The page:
- Snore like a trucker?
- Snort, choke or gasp for air when you sleep?
- Breathe through your mouth?
- Grind your teeth at night?
- Wake up exhausted?
- Can’t concentrate during the day?
- Keep nodding off?
- Feel irritable?
- Have a partner complaining you’re keeping them awake?
If you answered ‘yes’ to several of the above, you could have sleep apnea.
Dentists, snoring and sleep apnea – the link
When he was a dental student, Dr David Kerr worked in a sleep clinic so he has a long history in dental sleep medicine.
These days, in our Aspley practice, he sees first hand how snoring or bad sleep can mask sleep apnea.
“Mostly, patients come to us because they’ve been told they snore and if they don’t do something about it, the show’s over!” says Dr Kerr. “Patients who snore don’t know they may have sleep apnea.”
What exactly is sleep apnea?
Sleep apnea is a common yet serious disorder where you stop breathing during your sleep – from 10 seconds or longer each time.
Your oxygen levels drop and you wake up. This stop/start disruption to your breathing process can repeat many times an hour.
It happens because there’s an obstruction in your upper airway.
The muscles in your throat relax, causing the airway to close up. Because there’s not enough volume for the air to move in and out of the airway, it causes the back of the throat to vibrate – the snoring noise.
There are 3 types of sleep apnea
- Obstructive sleep apnea (OSA) – absence of airflow but there’s continued respiratory effort; most common; ranges from mild to severe
- Central – absence of both airflow and respiratory effort; less common
- Mixed – combination between obstructive and central
A sleep study can determine which type you suffer from.
Up to one in 15 Australians suffer from obstructive sleep apnea (OSA) – a potentially life-threating disorder.
8 risks of untreated sleep apnea
When you stop/start breathing again and again during your sleep, it can reduce blood flow to your brain and cause serious long-term health issues – some life threatening. This hidden killer is on the rise and recognised as a global epidemic.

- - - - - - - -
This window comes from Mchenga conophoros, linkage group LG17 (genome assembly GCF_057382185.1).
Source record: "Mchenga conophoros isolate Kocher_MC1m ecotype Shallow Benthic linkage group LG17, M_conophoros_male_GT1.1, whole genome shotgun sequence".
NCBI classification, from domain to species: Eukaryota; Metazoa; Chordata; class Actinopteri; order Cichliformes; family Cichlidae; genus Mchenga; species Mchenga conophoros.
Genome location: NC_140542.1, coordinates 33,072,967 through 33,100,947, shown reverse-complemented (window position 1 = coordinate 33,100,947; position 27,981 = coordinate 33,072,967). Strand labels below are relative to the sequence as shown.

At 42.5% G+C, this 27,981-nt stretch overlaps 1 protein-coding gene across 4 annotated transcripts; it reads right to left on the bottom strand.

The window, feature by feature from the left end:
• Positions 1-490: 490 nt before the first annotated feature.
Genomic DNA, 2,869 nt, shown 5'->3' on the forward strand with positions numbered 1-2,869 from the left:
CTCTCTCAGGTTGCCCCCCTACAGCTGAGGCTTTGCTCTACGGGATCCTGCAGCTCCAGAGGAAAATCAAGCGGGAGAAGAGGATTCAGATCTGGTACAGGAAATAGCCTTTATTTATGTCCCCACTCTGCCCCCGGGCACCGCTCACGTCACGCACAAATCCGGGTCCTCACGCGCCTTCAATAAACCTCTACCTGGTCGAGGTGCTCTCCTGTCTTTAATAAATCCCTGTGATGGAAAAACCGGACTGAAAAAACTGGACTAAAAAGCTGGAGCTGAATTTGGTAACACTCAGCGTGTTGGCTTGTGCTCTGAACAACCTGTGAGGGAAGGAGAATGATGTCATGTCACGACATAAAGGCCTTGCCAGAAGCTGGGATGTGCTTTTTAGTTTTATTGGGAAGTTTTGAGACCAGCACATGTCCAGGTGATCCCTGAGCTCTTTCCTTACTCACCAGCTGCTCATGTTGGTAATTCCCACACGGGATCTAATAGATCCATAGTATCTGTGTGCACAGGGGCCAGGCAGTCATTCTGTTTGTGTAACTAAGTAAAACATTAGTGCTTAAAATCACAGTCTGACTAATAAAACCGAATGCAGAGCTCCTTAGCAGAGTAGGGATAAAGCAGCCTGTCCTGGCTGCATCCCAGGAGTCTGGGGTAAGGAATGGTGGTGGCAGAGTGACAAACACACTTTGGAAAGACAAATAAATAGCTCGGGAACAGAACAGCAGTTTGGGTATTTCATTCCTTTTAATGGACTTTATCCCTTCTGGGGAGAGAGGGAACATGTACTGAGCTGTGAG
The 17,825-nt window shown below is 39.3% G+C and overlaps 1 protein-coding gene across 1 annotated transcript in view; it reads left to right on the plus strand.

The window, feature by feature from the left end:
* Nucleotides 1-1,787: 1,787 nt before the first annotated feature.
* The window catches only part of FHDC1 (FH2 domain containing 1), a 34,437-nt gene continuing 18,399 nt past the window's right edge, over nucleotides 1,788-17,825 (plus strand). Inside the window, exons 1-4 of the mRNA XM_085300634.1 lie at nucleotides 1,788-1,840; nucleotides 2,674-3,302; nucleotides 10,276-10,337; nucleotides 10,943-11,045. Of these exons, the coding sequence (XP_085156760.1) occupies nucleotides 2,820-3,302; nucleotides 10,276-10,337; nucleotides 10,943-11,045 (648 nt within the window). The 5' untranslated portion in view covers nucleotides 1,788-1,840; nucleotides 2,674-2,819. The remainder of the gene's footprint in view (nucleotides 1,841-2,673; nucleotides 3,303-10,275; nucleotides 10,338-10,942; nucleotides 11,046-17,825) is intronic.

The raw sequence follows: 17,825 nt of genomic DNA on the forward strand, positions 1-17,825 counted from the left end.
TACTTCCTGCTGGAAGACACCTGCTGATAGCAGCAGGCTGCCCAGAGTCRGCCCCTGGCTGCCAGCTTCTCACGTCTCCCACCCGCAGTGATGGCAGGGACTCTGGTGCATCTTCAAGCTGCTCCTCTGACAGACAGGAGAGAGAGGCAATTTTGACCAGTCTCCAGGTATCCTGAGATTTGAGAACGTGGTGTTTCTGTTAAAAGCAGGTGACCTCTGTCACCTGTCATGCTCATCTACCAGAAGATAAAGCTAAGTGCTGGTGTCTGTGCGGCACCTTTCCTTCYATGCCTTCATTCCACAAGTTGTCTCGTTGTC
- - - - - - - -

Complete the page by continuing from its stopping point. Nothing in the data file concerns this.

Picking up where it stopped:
Consequences of OSA and not getting a good night’s sleep:
- Coronary artery disease
- Congestive heart failure
- High blood pressure
- Type 2 diabetes
- Motor vehicle accidents – are you falling asleep at the traffic lights?
- Workplace injuries – unable to function well during the day or do your job properly?
How to get tested for OSA
Not everyone knows that your dentist can play a critical role in identifying and treating this common sleep disorder.
If you suspect you or your partner suffer from obstructive sleep apnea, we can talk to your GP and start the ball rolling to help you get diagnosed.
You may be referred to a sleep clinic for a sleep study. This test is usually done in a hospital environment where you’re hooked up with monitoring equipment while you sleep.
Other than putting a name to your condition, it’s also beneficial to be diagnosed as it means you can talk to your health insurance company about any possible rebates on treatment for sleep apnea.
What are the treatment options?
- Lifestyle changes – being overweight, effects of alcohol, poor sleeping habits
- Continuous Positive Airway Pressure – a CPAP machine is a mask worn during sleep to help you breathe more easily
- Specialist, custom-made oral appliance – called a mandibular advancement splint
While a CPAP machine is considered the most effective treatment for OSA, Dr Kerr says 65% of his patients can’t, or won’t, wear the mask.
“If they’ve already been diagnosed with sleep apnea, they may have tried wearing a CPAP machine and no longer want to because it’s too uncomfortable and dries out their mouth. That’s when they come to see us about a dental device like Oventus.
“Working with sleep physicians, we can treat people very effectively with these devices.”
Why put up with snoring any longer?
Dr David Kerr is one of the few practitioners on Brisbane’s northside who’s an Oventus Trained Clinician.
SNORING AND SLEEP APNEA FREE SEMINAR
In June 2017 we held a free information seminar about dental options for sufferers of snoring and sleep apnea.
If you would like a copy of the information pack given out at this seminar, call Today’s Dentistry on 07 3263 2677